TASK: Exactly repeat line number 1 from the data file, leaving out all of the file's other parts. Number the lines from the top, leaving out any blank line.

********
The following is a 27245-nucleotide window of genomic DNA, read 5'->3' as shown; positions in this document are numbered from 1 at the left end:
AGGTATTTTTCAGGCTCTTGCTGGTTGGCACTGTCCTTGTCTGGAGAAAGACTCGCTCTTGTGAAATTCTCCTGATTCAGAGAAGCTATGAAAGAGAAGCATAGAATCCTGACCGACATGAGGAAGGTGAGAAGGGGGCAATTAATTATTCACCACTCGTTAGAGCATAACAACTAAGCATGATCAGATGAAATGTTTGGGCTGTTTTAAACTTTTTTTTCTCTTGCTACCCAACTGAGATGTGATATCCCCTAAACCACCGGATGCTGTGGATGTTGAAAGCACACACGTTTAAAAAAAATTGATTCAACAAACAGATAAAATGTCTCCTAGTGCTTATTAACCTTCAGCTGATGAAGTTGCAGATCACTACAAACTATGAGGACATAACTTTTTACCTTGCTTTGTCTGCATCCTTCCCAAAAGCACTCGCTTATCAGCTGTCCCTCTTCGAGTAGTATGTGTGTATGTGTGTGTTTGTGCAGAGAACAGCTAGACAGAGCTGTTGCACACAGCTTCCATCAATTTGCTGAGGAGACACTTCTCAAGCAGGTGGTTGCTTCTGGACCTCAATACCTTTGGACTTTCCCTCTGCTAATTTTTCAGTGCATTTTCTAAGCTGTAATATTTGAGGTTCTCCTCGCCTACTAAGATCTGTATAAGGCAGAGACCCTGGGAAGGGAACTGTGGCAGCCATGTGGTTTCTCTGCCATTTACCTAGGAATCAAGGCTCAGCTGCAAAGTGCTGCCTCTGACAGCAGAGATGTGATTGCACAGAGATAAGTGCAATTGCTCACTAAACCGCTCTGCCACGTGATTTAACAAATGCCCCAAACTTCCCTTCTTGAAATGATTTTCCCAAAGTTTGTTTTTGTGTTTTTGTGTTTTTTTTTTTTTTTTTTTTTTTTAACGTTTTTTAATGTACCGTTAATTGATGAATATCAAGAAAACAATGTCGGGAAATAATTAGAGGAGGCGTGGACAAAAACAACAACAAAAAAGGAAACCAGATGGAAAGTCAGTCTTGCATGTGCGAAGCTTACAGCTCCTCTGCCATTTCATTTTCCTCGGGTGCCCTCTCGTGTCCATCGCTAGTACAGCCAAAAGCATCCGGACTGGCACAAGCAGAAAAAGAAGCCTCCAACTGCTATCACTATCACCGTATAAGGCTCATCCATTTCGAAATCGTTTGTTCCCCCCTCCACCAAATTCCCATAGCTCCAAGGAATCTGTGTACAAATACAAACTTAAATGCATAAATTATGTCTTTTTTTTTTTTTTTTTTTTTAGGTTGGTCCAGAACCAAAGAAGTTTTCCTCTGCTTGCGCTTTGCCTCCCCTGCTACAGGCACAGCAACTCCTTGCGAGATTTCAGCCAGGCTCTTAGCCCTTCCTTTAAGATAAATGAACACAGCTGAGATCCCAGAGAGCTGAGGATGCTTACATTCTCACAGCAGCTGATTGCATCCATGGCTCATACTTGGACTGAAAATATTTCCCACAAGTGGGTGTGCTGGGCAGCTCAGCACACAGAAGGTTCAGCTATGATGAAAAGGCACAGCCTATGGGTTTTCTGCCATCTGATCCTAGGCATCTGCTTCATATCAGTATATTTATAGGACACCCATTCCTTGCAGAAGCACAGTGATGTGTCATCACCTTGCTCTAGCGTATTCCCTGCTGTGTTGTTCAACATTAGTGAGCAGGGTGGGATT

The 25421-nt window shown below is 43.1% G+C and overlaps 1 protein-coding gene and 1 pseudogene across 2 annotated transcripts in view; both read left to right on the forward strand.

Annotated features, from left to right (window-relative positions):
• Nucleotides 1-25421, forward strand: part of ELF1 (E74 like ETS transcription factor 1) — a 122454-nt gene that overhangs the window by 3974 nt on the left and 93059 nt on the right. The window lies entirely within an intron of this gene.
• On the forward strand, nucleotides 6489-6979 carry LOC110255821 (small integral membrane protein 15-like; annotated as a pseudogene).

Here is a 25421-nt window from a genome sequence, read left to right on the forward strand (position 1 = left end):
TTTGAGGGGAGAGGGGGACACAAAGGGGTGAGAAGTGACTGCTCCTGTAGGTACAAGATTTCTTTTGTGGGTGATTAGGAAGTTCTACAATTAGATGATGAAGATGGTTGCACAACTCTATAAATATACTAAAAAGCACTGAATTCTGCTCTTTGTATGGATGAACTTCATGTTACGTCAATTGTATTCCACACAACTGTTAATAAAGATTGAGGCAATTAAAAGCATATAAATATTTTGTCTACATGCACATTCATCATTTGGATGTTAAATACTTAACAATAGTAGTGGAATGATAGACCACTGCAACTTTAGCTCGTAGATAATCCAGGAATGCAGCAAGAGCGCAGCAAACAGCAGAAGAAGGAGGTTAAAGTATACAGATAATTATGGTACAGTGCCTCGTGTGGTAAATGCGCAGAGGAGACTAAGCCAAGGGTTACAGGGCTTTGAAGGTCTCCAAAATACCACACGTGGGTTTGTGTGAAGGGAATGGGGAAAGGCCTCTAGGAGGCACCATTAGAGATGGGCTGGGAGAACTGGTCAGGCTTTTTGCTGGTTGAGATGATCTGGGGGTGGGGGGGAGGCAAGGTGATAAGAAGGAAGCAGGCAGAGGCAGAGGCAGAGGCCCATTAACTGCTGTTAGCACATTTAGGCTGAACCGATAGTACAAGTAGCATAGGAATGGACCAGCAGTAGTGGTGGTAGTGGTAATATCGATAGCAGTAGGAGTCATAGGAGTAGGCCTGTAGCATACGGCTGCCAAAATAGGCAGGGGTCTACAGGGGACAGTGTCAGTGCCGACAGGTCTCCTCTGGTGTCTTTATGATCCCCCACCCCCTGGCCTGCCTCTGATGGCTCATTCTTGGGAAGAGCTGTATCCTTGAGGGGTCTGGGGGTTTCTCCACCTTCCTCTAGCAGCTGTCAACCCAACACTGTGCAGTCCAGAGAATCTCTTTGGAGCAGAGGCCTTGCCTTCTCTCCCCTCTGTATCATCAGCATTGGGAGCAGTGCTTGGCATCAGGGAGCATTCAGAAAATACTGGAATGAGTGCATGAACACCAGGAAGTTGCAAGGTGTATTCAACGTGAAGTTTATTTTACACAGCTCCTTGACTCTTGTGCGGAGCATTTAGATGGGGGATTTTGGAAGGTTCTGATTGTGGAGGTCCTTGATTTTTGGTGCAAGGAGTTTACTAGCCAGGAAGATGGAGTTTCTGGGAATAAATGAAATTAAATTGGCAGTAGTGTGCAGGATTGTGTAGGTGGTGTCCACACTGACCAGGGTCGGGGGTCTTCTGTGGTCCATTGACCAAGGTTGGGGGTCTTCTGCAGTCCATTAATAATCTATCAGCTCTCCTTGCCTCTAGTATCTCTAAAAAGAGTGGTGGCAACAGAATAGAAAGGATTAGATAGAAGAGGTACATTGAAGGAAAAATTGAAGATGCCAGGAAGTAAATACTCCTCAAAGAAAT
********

The following is a 27245-nucleotide window of genomic DNA, read 5'->3' as shown; positions in this document are numbered from 1 at the left end: